Imagine you are political advisor to Republican presidential candidate Newt Gingrich.
For months, your campaign has floundered. Your guy was once one of the most powerful men in Washington, the speaker of the House and a man famous for his intellectual power.
But then he fell from power and more or less vanished from the Washington scene. So much so that when Gingrich announced he was running for president, one was tempted to say, “1996 called, they want Newt Gingrich back.”
But the only thing weaker than Gingrich seemed to be, well, every other GOP candidate.
Herman Cain has his woman problems and Michele Bachmann’s kook factor is just a bit too high and, finally, Mitt Romney has, well, a Mitt Romney problem. In that, he can’t convince anyone that he is anybody other than Mitt Romney and, thus, simply a lackluster political candidate.
And lo and behold, in recent weeks, Gingrich has surged. And so, you can imagine how his political advisors must have felt when Gingrich, finally in the lead, went ahead and made some crazy comments
about immigration last week.
"If you've been here 25 years and you got three kids and two grandkids, you've been paying taxes and obeying the law, you belong to a local church, I don't think we're going to separate you from your family, uproot you forcefully, and kick you out."
Huh? What was Gingrich, Mr. Conservative, actually saying? Was he suggesting that not all immigrants are filthy freeloaders?
He continued, "I don't see how the party that says it's the party of the family is going to adopt an immigration policy which destroys families that have been here a quarter-century. And I'm prepared to take the heat for saying, ‘Let's be humane.’"
That’s not a word that has been associated with Republican immigration policy since, well, since Rick Perry suggested it was heartless for candidates to bash immigrants.
Then again, we see how well Rick Perry’s candidacy is going these days. And that’s why you must feel bad for Gingrich’s advisors. But it’s also why Gingrich deserves credit for reframing the Republican debate over this contentious issue.
Needless to say, Gingrich’s opponents pounced on him, bashing his ideas as “amnesty” for illegal immigrants.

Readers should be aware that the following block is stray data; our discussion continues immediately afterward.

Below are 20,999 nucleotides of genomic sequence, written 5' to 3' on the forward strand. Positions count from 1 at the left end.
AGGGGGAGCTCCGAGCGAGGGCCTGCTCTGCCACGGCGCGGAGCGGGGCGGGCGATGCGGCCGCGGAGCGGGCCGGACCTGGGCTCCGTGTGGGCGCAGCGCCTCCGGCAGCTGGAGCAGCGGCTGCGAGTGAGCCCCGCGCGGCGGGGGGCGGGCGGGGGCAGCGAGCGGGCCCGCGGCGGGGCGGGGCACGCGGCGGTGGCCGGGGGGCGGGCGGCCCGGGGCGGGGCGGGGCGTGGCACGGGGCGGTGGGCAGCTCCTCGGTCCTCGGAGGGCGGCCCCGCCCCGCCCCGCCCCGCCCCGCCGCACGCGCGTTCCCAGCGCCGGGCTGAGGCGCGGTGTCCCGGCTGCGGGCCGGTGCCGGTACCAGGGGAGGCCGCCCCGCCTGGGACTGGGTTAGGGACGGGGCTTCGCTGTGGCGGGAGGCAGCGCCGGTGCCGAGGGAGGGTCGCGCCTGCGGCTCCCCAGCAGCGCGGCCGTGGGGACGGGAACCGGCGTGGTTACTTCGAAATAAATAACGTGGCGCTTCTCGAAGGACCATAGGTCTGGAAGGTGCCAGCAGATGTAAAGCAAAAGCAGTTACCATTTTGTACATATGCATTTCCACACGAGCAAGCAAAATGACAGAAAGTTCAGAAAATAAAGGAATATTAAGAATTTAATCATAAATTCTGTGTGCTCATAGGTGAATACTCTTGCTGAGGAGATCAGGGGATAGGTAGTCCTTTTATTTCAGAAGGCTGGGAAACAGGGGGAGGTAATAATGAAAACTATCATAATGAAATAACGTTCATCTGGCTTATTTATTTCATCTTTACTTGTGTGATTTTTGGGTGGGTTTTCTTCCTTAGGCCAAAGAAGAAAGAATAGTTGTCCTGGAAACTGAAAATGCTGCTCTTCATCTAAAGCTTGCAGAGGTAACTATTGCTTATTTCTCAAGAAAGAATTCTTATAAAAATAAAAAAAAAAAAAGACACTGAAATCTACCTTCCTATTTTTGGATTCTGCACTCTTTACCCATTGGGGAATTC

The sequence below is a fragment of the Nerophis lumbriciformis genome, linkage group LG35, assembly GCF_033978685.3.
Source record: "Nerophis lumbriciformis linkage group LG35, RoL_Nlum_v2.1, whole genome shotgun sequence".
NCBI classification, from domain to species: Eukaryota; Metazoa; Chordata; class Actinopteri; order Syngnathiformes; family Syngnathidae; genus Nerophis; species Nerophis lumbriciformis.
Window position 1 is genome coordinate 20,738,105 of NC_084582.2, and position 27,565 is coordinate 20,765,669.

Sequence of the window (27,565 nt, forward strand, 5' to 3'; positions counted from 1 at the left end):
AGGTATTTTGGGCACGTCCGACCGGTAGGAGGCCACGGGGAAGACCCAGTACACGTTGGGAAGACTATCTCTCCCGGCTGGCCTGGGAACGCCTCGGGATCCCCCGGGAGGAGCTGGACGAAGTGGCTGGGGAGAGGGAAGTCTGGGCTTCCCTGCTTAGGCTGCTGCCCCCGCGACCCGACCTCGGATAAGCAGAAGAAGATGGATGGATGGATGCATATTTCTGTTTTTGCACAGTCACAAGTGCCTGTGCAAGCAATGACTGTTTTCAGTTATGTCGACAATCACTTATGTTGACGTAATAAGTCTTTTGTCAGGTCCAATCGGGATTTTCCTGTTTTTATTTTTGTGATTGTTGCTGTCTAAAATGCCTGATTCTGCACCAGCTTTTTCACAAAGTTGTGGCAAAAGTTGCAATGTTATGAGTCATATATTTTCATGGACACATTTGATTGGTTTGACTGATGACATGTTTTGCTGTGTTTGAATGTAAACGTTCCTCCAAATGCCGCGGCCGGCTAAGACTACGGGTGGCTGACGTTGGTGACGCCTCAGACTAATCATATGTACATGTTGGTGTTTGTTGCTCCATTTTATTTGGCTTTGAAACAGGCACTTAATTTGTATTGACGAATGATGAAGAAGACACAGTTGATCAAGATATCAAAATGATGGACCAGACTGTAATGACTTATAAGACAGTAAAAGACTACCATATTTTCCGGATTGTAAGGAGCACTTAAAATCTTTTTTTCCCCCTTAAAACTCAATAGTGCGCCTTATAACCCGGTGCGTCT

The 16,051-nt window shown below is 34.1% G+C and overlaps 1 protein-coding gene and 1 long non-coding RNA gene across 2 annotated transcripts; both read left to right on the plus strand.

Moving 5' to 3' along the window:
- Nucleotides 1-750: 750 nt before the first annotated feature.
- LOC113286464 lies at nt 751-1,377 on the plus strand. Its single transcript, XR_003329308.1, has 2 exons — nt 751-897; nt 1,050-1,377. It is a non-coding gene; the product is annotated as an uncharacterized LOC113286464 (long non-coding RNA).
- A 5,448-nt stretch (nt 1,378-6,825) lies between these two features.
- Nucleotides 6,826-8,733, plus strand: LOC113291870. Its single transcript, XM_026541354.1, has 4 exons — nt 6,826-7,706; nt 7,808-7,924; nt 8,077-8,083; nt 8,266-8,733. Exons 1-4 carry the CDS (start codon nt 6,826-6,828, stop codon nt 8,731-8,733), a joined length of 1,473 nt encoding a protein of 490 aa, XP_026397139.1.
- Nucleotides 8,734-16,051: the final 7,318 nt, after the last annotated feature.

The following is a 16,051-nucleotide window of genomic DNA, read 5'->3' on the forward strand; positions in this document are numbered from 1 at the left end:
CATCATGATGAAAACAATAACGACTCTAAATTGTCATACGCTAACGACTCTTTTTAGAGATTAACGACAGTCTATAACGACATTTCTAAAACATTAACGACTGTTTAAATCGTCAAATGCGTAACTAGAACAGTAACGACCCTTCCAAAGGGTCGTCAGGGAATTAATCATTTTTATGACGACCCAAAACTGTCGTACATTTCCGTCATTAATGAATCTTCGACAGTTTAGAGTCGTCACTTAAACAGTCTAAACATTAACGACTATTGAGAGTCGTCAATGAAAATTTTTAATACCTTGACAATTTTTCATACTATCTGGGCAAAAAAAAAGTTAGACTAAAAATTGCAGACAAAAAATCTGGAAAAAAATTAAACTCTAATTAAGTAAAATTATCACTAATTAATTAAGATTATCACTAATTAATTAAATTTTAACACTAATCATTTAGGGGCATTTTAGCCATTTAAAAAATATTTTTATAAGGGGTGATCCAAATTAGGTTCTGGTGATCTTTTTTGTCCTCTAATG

They did this, in large part, because they believe that Republican primary voters in general – and Tea
Party backers in particular – are hungry for a hard-liner when it comes to immigration.
And they may be right. After all, Perry’s thinking-outside-the-box did not exactly help him.
Furthermore, as John Heilemann noted in this week’s New York magazine, there is disturbing evidence that elements in the Republican Party have anti-immigrant tendencies on their GOP wish list.
“In a landmark book-length study being published this month, the Tea Party and the Remaking of Republican Conservatism, Harvard political scientist Theda Skocpol… -- on the basis of copious, careful, and not unsympathetic field reporting” found that an “animus against ‘freeloaders’…unifies the tea-partiers across the nation, with illegal immigrants preeminent in that category.”
That a group of people accused of working so hard that they steal American jobs can also be seen as
freeloaders is another question for another time.
As for Gingrich, perhaps he is simply hoping to make it through the Republican primaries and win some Hispanic votes in the November 2012.
If so, maybe he has looked at past immigration voting patterns. The Irish, for example, voted
Democratic for over 100 years not only because local ward bosses, though often corrupt, were also responsive to their needs.
It did not hurt that Republicans harbored some strong anti-Catholic, anti-immigrant candidates. Then again, so did certain elements of the Democratic party in the south and Mid-West.
And even then the Republicans could not sway significant numbers of white ethnic Catholics until the 1970s and 1980s.
There’s much talk among conservatives about the 11 million illegal immigrants in America. They focus on the term “illegal” in that sentence.
Perhaps Gingrich has realized that someone should focus on “11 million” and try and win some of those or their children’s’ votes.